Too much rain!
Do you feel that we’ve had a lot of rain over the past several weeks? This is only my fourth summer in Cape Coral, but I don’t remember as many morning or evening storms as we have experienced lately. I recall instead the reliable 3 p.m. pop-up thunderstorms that seemed to form and erupt the minute you entered Publix without a jacket or umbrella, only to emerge with a cart full of groceries to torrential downpours with thunder and lightning!
Cape Coral averages 53 inches of rain annually, and according to the Southwest Florida Water Management District, the Southwest Coastal area (which includes Cape Coral) has received 47.22 inches of rain through Sept.. 12; this represents 105% of the average rainfall and puts us currently at 2.34 inches ahead of normal. And according to these records, rainfall was quite deficient in the first 5 months of the year compared to average, so the impact of our recent rains is probably understated.
If you answered that you think we’ve had a lot of rain you are correct!
In a subtropical climate, frequent rain during the summer months is a given. Thankfully this year we have not yet had any tropical storms, but those storms can quickly dump a significant amount of moisture over the area in a short amount of time. And while rain brings much needed moisture to our gardens, too much rain can also cause problems in the landscape.
Frequent heavy rains can inundate tender plants, washing away mulch and soil from the roots. When I find injured or dead plants in my garden, I trim away the damage or remove the plant. Since warm temperatures combined with excess moisture create the perfect environment for fungal and bacterial issues, I monitor my plants carefully for signs of disease such as rotting or wilted stems, powdery mildew or leaf spot. Take-all root rot is a fungus that is present year round in our turf, but it can become a problem with prolonged periods of rain. This fungus is initially evident as irregular yellow or light-green patches in your lawn, followed by thinning and dying grass. If you are in doubt about your lawn’s problem, you can take a sample of grass from the affected area to your local County Extension Service for identification.
There are sections of my garden where the soil remains saturated for days at a time after heavy rains; I routinely move mulch away from the base of plants in this area to help with drainage and allow the soil to dry out. Removing fallen leaves and debris is also a good idea, since any accumulation of decaying plant material can foster the growth of fungus. It is also important to avoid walking in these areas as much as possible, since the wet soil compacts more easily and can damage plants’ roots.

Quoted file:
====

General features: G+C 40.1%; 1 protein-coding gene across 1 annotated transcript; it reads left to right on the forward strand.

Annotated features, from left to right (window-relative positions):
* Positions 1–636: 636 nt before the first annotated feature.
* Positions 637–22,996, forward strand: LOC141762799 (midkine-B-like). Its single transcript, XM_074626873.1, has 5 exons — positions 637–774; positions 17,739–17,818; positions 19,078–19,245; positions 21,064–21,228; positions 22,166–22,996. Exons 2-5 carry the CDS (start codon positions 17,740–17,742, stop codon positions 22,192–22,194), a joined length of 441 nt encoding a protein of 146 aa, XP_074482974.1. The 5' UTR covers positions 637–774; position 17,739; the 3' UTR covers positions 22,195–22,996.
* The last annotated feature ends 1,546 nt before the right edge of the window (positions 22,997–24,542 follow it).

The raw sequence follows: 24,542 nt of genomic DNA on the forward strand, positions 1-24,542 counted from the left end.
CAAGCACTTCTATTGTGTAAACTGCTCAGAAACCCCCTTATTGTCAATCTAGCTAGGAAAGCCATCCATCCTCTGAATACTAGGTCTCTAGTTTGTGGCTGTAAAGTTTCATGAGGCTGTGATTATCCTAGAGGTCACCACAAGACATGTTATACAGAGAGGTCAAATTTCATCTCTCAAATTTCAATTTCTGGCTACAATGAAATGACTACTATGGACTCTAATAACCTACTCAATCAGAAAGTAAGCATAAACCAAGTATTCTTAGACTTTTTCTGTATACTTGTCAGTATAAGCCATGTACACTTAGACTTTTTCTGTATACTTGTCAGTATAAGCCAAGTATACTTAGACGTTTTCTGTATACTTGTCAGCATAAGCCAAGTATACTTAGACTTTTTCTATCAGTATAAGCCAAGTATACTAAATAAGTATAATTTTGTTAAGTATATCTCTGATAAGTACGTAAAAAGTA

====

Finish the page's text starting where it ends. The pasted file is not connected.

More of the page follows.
Since we can’t control the weather, it is helpful to think of ways that we can approach our drainage issues in the garden. Establishing a rain garden is a creative and easy way to help prevent stormwater runoff. If you have low areas in your landscape that do not drain well, you have a perfect opportunity to add plants that prefer “wet feet.” A rain garden will collect rainwater and allow any impurities to be filtered out before the water is returned to the aquifer. As you design your rain garden, consider the amount of sun the area receives and how much space you have for plants. The plants you select should be water-tolerant and should also tolerate the dry winter season. Flowering plants such as iris, goldenrod, milkweed, spider lily and swamp sunflower are good choices, and attract pollinators and wildlife. Ornamental grasses such as Florida gamma grass (fakahatchee), muhly grass and wiregrass are good choices for your rain garden, and shrubs like buttonbush, Virginia willow or wax myrtle will also thrive in rain garden conditions. You can incorporate gravel, mulch or pavers in your landscape to reduce runoff while adding attractive features to your garden.
A rain barrel is another excellent solution for capturing excess rainwater and reducing runoff – and it will provide you with a free source of water for irrigating your plants. Rain barrels are usually 50 to 80-gallon containers with fine screens to filter out leaves or insects; the barrels usually have a tap or small pump for dispensing the water. The barrel is usually attached to a downspout to capture water from your home’s roof. Most garden centers offer rain barrels, and many county extension offices offer free rain barrel workshops with the containers available for free or a small fee.
While during the dry winter months we are irrigating our landscape and hoping for rain, the summer months can bring an abundance of rainfall that can negatively impact our gardens. You can find more information on heavy rains and the impact of fungal and bacterial diseases caused by the rain, as well as suggestions for establishing a rain garden or installing a rain barrel by searching for these topics on UF/IFAS (University of Florida/Institute of Food and Agricultural Sciences).
Cathy Dunn is a Lee County Master Gardener Volunteer and a member of the Garden Club of Cape Coral. Visit us at www.gardenclubofcapecoral.com